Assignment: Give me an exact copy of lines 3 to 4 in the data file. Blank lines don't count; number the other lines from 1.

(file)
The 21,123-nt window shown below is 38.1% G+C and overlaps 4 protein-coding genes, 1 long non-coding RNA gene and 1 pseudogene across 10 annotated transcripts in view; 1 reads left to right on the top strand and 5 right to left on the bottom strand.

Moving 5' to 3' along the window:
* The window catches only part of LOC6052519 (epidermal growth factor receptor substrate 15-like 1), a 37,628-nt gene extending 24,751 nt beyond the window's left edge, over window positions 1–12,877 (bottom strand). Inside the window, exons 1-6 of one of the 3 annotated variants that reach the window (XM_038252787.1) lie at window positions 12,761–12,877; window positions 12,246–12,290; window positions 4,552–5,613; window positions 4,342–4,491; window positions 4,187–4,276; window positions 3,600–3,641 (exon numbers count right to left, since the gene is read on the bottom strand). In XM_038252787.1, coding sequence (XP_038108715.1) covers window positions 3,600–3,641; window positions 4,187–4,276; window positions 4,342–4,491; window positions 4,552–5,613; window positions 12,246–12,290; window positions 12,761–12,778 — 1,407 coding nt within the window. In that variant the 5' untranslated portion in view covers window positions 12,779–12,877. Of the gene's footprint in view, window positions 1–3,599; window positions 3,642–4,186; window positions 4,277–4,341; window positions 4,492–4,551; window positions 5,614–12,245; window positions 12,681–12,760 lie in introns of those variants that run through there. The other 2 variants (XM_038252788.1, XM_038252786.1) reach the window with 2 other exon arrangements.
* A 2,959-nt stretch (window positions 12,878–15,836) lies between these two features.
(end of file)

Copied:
* The window catches only part of LOC6052519 (epidermal growth factor receptor substrate 15-like 1), a 37,628-nt gene extending 24,751 nt beyond the window's left edge, over window positions 1–12,877 (bottom strand). Inside the window, exons 1-6 of one of the 3 annotated variants that reach the window (XM_038252787.1) lie at window positions 12,761–12,877; window positions 12,246–12,290; window positions 4,552–5,613; window positions 4,342–4,491; window positions 4,187–4,276; window positions 3,600–3,641 (exon numbers count right to left, since the gene is read on the bottom strand). In XM_038252787.1, coding sequence (XP_038108715.1) covers window positions 3,600–3,641; window positions 4,187–4,276; window positions 4,342–4,491; window positions 4,552–5,613; window positions 12,246–12,290; window positions 12,761–12,778 — 1,407 coding nt within the window. In that variant the 5' untranslated portion in view covers window positions 12,779–12,877. Of the gene's footprint in view, window positions 1–3,599; window positions 3,642–4,186; window positions 4,277–4,341; window positions 4,492–4,551; window positions 5,614–12,245; window positions 12,681–12,760 lie in introns of those variants that run through there. The other 2 variants (XM_038252788.1, XM_038252786.1) reach the window with 2 other exon arrangements.
* A 2,959-nt stretch (window positions 12,878–15,836) lies between these two features.